First of two parts
In the State of Washington, the City of SeaTac’s new minimum wage, sick and safe time leave ordinance creates its own circles of Hell for employers.
SeaTac, home to Seattle’s international airport, was hailed by higher minimum wage advocates for mandating a “living wage” for employees working in and around the city’s concentration of airport-related businesses.
Depending on your point of view, it is now either a living wage mecca, or a new Circle of Hell.
Essentials of the SeaTac ordinance
Effective Jan. 1, 2014, the city’s voter-adopted ordinance created new mandatory benefits for certain hospitality and transportation employees. The regulation addresses non-supervisory employees working within the city limits. Although it was also intended to cover workers at the airport itself, a judge ruled last month that businesses within the airport’s official boundaries are exempt.
Here are the essentials of the new ordinance:
- $15 minimum wage — Transportation and hospitality employers within the City of SeaTac must now provide their non-management employees a minimum wage of $15 per hour, paid sick and safe leave, and mandated retention benefits for laid-off workers.
- Retention benefits — Are to be extended to workers who may have been laid off by their previous business owner or operator in the past 90 days.
- “Sick leave” — May be used for the employee’s own illness, or to care for a family member.
- “Safe leave” — Is leave that is connected in many cases with school emergency closings, victim status, etc.
Several cities have now enacted these types of ordinances, but this one is particularly onerous due to its unusual tracking requirements and its applicability only to certain industries.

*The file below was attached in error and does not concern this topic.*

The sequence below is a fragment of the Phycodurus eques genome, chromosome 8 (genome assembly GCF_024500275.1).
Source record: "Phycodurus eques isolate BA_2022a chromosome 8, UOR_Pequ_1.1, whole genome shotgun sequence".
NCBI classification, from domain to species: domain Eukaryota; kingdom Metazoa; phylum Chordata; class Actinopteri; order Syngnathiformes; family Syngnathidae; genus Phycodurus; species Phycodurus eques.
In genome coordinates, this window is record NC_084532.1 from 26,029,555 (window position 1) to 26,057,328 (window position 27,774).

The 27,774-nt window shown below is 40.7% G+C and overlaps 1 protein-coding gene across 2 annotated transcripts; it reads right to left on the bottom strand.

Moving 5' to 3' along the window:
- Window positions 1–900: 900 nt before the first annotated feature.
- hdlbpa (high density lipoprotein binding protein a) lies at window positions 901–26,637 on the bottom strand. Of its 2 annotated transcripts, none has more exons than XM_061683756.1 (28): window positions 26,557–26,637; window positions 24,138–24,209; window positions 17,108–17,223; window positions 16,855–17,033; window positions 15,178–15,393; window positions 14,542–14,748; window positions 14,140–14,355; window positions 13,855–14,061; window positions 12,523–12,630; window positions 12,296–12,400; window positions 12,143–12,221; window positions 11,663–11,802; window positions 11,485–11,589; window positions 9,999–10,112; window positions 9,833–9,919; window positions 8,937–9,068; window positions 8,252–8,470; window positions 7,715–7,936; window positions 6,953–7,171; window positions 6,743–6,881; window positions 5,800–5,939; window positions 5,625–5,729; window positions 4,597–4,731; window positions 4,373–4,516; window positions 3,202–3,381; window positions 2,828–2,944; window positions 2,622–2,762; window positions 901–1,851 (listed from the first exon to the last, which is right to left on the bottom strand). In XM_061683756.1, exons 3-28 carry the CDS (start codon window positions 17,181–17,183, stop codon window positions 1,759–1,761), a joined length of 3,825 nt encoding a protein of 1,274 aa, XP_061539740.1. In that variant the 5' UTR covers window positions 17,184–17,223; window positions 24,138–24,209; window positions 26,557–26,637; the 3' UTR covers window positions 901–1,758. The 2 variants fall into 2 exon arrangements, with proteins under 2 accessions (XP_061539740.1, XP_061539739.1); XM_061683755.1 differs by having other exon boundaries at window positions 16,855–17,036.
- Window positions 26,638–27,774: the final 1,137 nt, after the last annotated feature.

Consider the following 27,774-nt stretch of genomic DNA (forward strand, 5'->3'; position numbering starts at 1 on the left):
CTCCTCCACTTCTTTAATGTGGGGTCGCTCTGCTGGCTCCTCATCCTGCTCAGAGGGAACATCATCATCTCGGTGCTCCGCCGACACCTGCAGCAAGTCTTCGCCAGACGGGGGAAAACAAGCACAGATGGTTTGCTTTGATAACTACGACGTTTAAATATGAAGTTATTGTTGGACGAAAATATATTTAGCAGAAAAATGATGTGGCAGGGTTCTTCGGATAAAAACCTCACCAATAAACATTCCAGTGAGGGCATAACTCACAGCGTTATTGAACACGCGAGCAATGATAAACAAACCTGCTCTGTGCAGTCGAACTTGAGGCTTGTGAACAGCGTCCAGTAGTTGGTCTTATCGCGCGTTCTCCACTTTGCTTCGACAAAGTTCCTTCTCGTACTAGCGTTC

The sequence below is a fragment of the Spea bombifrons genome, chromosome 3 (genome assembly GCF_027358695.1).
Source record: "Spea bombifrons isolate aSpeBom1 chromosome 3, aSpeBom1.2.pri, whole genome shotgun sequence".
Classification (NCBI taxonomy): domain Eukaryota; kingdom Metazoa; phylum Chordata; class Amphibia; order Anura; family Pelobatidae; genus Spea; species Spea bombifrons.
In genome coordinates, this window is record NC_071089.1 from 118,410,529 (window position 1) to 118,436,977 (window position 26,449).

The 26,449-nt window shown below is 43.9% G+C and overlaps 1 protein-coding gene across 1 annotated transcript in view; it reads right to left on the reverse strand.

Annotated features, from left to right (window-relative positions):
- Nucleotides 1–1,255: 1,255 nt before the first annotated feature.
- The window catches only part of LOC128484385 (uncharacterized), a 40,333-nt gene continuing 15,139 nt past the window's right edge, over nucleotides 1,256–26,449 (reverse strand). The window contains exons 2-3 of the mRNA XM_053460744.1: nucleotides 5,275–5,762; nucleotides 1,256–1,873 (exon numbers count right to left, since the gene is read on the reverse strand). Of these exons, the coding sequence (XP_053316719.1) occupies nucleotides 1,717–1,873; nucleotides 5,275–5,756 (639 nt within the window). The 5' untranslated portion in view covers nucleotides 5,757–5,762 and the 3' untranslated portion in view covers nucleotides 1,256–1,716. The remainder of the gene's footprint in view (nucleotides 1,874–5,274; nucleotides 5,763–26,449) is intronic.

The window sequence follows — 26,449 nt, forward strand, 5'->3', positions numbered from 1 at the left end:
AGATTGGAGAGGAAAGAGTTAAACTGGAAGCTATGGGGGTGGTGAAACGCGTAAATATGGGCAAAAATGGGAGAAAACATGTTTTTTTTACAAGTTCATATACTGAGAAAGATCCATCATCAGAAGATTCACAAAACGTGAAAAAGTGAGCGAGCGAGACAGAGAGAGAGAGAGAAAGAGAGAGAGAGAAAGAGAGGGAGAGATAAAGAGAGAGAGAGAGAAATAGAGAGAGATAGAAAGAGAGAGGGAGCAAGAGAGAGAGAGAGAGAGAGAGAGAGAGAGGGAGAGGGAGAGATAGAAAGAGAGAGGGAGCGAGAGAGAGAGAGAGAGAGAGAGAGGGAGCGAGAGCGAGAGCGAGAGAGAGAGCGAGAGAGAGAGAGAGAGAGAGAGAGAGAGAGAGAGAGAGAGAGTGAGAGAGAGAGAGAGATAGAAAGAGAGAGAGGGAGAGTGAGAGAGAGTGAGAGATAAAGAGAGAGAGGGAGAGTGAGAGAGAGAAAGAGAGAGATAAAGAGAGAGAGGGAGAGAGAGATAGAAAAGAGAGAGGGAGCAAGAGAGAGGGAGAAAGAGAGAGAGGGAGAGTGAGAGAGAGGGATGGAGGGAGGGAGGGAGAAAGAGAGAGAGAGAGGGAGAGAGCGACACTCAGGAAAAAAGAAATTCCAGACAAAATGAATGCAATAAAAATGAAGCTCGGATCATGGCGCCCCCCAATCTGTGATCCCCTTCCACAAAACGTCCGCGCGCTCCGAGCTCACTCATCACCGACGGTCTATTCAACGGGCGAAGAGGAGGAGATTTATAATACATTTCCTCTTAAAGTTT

How the ordinance turns sick/safe time on its head
SeaTac has turned the concept of sick leave on its head. The purpose of sick leave was to allow employees to stay home during times of illness without economic loss.
Sick leave encouraged those sick to not come to work and avoid spreading a potential infectious condition such as the flu. The philosophy was that if there was no economic loss to staying home when an employee had a case of the flu, this would prevent them from becoming the proverbial Typhoid Mary and creating a company epidemic.
Article Continues Below
SeaTac’s ordinance created an incentive to do exactly the opposite. The ordinance requires that at the end of each calendar year the employee must be paid for any unused leave. This creates a financial incentive to work during periods of illness. In addition, the use of sick and safe time leave cannot be counted in connection with any neutral attendance policy.
A highly conditional minimum wage
But sick and safe time isn’t the worst part – it’s tracking who is entitled to the minimum wage, how much of it they’re due (depending on where they are based, their whereabouts during the work day, and what industry they’re working in, among other criteria).
I doubt that any of the voters signing petitions and voting for the ordinance gave much thought to the multiple regulatory burdens this crazy scheme has placed on SeaTac’s hospitality and transportation employers. Clearly these are this city’s two largest industries, so the impact is huge.
And that’s why we’re calling them out on it.
Tomorrow: What’s in all these new Circles of Hell for employers in SeaTac.
This originally appeared on the GeniusHR blog.